If somehow you’ve been convinced that your sin is worse than others, be encouraged.  There’s hope found only in God.  Humble yourself to return to relationship and realize the peace God gives.  May it be so!

Silence Is Golden

Posted in Grace, Scripture on September 13, 2012 by nmpreach

a time to keep silence, and a time to speak (Ecc 3:7b ESV)

Do we really believe that?  I find myself giving my opinion when I should just listen.  I attempt to be wise when I have no business chiming in.  After the fact, I pray God’s grace covers a multitude of sin.

I was reminded of speaking too much over the last few days.  Social media (Facebook, Twitter, Pinterest, etc…. anyone even remember MySpace?) allows people to post their struggles and prayer requests.  Although I hate that some people thrive on drama, the benefits are obvious.  I appreciate the opportunity to pray for these people, for their concerns, and for God’s grace, mercy, and compassion.  But all too often, I’m tempted to tell them what they should do.  Sadly, sometimes I offer advice before praying God’s will.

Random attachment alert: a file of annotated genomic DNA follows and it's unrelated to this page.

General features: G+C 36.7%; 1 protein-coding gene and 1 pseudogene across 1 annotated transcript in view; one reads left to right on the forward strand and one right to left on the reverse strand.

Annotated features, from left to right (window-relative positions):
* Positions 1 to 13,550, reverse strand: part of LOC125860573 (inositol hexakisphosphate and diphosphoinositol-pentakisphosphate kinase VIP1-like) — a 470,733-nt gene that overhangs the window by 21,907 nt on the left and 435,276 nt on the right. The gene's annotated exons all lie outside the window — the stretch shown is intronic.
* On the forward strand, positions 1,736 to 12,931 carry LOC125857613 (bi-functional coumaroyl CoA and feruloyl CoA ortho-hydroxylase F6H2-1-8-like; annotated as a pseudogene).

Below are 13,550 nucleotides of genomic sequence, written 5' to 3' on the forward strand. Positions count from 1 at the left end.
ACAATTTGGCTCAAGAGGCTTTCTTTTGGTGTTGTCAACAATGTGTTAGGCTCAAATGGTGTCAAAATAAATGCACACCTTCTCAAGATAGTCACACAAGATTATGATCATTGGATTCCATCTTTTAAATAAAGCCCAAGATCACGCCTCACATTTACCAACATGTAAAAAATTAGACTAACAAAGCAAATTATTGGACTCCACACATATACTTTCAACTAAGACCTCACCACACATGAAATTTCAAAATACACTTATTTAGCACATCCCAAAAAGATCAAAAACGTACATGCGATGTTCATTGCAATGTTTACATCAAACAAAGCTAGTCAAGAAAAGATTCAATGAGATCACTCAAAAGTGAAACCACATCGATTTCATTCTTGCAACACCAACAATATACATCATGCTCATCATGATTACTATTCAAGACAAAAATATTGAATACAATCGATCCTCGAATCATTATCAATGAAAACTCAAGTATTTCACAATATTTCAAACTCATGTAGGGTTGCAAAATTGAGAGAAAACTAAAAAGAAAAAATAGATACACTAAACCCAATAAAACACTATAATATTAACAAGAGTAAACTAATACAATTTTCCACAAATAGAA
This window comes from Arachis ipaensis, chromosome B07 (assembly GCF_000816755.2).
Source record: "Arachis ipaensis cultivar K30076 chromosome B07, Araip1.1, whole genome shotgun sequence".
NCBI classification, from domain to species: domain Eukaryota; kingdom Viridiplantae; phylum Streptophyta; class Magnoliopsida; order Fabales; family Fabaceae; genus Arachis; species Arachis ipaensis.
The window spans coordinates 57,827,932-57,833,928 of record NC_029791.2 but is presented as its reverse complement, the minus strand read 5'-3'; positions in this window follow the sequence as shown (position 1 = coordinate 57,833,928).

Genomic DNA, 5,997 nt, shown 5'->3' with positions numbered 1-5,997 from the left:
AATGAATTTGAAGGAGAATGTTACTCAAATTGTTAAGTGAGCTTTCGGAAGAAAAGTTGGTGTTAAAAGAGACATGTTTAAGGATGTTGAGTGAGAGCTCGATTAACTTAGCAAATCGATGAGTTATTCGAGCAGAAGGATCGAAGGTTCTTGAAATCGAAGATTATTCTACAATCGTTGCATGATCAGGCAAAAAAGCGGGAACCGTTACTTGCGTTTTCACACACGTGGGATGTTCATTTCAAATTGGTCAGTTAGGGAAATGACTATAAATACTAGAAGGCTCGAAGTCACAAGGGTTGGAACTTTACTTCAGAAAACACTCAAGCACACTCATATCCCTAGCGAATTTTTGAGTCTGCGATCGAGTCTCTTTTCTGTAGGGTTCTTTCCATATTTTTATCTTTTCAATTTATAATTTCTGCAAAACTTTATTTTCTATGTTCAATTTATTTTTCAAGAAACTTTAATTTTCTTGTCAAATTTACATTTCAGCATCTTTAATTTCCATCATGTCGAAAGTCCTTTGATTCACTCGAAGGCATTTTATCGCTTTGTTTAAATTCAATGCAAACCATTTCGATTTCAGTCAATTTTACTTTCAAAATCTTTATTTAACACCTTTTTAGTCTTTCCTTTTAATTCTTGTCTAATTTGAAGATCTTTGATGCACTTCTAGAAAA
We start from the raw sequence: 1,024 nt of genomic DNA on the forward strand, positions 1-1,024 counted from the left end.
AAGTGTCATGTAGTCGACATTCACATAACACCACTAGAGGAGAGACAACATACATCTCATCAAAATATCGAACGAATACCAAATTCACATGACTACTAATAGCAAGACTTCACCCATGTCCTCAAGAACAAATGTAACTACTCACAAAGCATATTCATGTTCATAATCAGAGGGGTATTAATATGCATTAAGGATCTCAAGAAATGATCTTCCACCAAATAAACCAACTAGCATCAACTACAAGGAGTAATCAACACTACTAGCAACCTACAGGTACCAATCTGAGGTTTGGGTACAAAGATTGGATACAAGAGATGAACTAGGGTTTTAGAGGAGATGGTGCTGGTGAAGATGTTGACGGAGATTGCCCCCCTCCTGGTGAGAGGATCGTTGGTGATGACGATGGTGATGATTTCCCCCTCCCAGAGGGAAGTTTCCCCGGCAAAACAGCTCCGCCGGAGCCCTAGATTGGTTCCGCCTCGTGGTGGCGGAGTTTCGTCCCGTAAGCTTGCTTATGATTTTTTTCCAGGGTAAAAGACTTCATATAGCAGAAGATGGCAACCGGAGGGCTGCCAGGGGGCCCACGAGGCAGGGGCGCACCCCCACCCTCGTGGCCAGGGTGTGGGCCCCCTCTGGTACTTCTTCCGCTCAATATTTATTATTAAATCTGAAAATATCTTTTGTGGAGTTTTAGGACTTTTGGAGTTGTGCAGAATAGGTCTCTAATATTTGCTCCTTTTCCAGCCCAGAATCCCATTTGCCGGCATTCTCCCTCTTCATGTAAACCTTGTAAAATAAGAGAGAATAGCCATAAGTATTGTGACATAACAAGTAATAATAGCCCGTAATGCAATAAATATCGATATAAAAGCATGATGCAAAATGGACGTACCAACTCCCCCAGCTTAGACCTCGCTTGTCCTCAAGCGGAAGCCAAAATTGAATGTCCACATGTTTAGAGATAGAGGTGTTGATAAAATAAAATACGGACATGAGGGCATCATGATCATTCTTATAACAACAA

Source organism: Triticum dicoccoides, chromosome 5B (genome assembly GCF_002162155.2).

Chances are you fall prey to the same temptation.  I’ve seen it!  Let’s face it: We hate when our families, our friends, and people in general experience pain.  We want to eliminate their pain.  We attempt to “fix” the problem.  Sidenote: I wonder if those around Paul attempted to eliminate Paul’s thorn?  If so, they were disappointed and perhaps even caused even more pain for Paul (Cf. 2 Cor 12).  Remember, God’s response was, “My grace is sufficient.”

Here’s a thought:  You and I see struggles on the surface but not in places close to the heart.  In other words, I can hear someone describing their struggle, but I really don’t know how they feel.  I may have experienced similar struggles, but we’re all different.  And how one struggles may be different from how I struggle – similar experience, different responses.  It’s what makes us unique.  If they want your advice, they’ll ask for it!